• Kosher salt
  • 3 cups grated carrots (3 to 4 carrots, depending on size)
  • 1 tablespoon mint, plus additional for garnish

In a small dry skillet over medium heat, gently toast the cumin seeds until fragrant, about 2 minutes. Let cool and grind in a spice grinder or with a mortar and pestle.

Whisk together the yogurt, olive oil, garlic, cayenne, sugar, pepper, 1/2 teaspoon salt and 1 teaspoon of the ground cumin. (For improved flavor, make the dressing an hour or two before assembling the salad.)

Right before serving, toss the carrots and mint together gently. Add enough dressing to coat the salad thoroughly. Adjust seasoning, adding more cumin and salt to taste. Sprinkle with additional mint.

Carrot Soup

  • 1 lb fresh carrots
  • 1 medium Russet potato
  • 2 Tbsp unsalted butter (or vegan margarine)
  • 1 medium onion, peeled and roughly chopped
  • 1 clove garlic, peeled and crushed
  • ½ cup dry white wine
  • 1 qt vegetable broth or stock
  • Kosher salt and ground white pepper, to taste
  • A bit of parsley for garnish

Peel the carrots, then trim the top and bottom ends. Cut carrots into (roughly) same-sized pieces, about ½ inch to 1 inch thick, depending on diameter. Don’t worry about precision — the soup is going to be puréed anyway. You just want the pieces to be of uniform size so that they cook evenly.

Peel the potato and cut it into pieces about the same size as the carrots.

In a heavy-bottomed soup pot, heat the butter over a low-to-medium heat.

Add the onion, garlic and carrots and cook for 2-3 minutes or until the onion is slightly translucent, stirring more or less continuously.

Add the wine and cook for another minute or two or until the wine seems to have reduced by about half.

Add the stock and the potato. Increase the heat to medium-high and bring to a boil. Then lower the heat and simmer for 15 minutes or until the carrots and potatoes are soft enough that they can easily be pierced with a knife. Don’t let them get mushy, though.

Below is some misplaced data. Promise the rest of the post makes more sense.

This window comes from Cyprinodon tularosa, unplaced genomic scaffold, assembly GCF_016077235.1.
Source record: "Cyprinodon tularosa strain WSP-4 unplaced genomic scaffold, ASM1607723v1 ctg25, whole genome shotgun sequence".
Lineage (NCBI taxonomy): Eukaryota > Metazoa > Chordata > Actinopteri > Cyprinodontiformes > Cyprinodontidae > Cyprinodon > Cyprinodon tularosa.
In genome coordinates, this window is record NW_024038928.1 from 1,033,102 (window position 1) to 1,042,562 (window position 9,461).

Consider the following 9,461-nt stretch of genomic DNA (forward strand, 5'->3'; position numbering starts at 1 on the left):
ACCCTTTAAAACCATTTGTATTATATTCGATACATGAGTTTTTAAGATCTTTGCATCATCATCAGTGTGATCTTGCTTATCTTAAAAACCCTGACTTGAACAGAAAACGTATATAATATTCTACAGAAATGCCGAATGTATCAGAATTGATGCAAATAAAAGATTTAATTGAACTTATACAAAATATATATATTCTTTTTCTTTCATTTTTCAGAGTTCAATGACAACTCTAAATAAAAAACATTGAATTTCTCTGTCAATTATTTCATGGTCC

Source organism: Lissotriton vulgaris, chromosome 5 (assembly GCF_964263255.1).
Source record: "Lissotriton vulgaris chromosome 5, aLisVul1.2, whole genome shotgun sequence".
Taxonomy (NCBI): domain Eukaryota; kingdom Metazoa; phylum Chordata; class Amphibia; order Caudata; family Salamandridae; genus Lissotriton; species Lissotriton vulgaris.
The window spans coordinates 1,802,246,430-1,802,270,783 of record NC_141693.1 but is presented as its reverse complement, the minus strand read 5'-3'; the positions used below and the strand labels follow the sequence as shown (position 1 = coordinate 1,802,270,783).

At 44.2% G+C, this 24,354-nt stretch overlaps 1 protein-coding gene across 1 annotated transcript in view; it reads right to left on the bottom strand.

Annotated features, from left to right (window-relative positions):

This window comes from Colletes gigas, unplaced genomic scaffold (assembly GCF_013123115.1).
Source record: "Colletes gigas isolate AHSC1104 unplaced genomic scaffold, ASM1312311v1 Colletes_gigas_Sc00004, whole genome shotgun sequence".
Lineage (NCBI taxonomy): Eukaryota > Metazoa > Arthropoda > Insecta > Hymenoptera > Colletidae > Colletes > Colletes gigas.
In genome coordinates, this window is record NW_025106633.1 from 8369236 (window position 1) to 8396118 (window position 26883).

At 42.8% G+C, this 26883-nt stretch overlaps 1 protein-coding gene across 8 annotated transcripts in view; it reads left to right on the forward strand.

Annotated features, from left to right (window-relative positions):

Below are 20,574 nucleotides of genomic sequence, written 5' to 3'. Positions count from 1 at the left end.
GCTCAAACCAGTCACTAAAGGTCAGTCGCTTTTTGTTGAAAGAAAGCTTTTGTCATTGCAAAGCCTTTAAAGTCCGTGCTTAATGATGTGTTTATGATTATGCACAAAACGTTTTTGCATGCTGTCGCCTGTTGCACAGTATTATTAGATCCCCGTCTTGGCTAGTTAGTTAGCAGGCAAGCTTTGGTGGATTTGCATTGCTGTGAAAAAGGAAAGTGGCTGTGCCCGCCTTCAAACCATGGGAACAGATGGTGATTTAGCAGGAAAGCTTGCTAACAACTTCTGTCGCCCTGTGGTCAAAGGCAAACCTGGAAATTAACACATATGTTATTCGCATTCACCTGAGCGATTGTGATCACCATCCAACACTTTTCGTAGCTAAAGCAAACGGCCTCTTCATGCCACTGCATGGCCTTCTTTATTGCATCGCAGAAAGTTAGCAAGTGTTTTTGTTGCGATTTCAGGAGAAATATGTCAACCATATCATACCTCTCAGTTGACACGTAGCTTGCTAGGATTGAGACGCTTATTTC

Remove from heat and purée in a blender, working in batches if necessary.

Return puréed soup to pot and bring to a simmer again, adding more broth or stock to adjust the thickness if necessary.

Season to taste with Kosher salt and white pepper.  Garnish with a bit of parsley to make it pretty.

Pomegranate Balsamic Glazed Carrots

  • 1/4 cup pure pomegranate juice
  • 1 Tbs. balsamic vinegar
  • 2 tsp. honey
  • 1 oz. (2 Tbs.) unsalted butter (or vegan margarine)
  • 2 Tbs. extra-virgin olive oil
  • 2 lb. carrots, trimmed, peeled, and cut into sticks about 2 inches long and 3/8 inch wide
  • Kosher salt
  • 1/3 cup veggie broth
  • 1/8 tsp. cayenne
  • 2 Tbs. lightly packed thinly sliced fresh mint

Combine the juice, vinegar, and honey in a liquid measuring cup and whisk. Cut 1 Tbs. of the butter into 4 pieces and refrigerate.

In a 12-inch skillet, heat the remaining 1 Tbs. butter with the olive oil over medium-high heat. When the butter has melted, add the carrots and a pinch of salt and toss well to coat. Cook without stirring until the bottom layer of carrots is lightly browned in spots, 4 to 5 minutes. Using tongs, stir and flip the carrots and then leave undisturbed for 1 to 2 minutes to brown. Continue cooking, occasionally stirring and flipping, until most of the carrots are a bit browned in places and are starting to feel tender, an additional 3 to 5 minutes. Reduce the heat to medium if the bottom of the pan begins to brown too much.

Carefully add the veggie broth, cover quickly, and cook until all but about 1 Tbs. of the broth has evaporated, about 2 minutes. Uncover, reduce the heat to medium low, and add the pomegranate mixture (re-whisk, if necessary) and the cayenne. Cook, stirring gently, until the mixture reduces and becomes slightly glazy, about 1 minute. Take the pan off the heat, add the chilled butter, and gently toss with a heatproof spatula until the butter has melted, 30 seconds to 1 minute. Season to taste with salt and stir in about two-thirds of the mint. Serve in a warm shallow bowl or on a platter, garnished with the remaining mint.

Spanish Carrots and Olives Tapenade

  • 1 Lb young carrots cut into 2 x ½ inch sticks
  • 2 tbs extra virgin olive oil
  • 1 TBS chopped cilantro
  • 12 Spanish Green olives, pitted and sliced
  • 1 clove garlic, finely chopped
  • 1 TBS slivered almonds, slightly toasted

Heat the olive oil in a heavy-based skillet, add the carrot sticks and cook, covered, over low heat for about 10 minutes, shaking the pan occasionally, until almost tender.

Add the garlic, parsley and green olives and stir to combine.

Season with salt and freshly ground black pepper, then toss the carrots over low heat for 1 minute. Stir in the slivered almonds and serve warm.

Happy Easter my friends!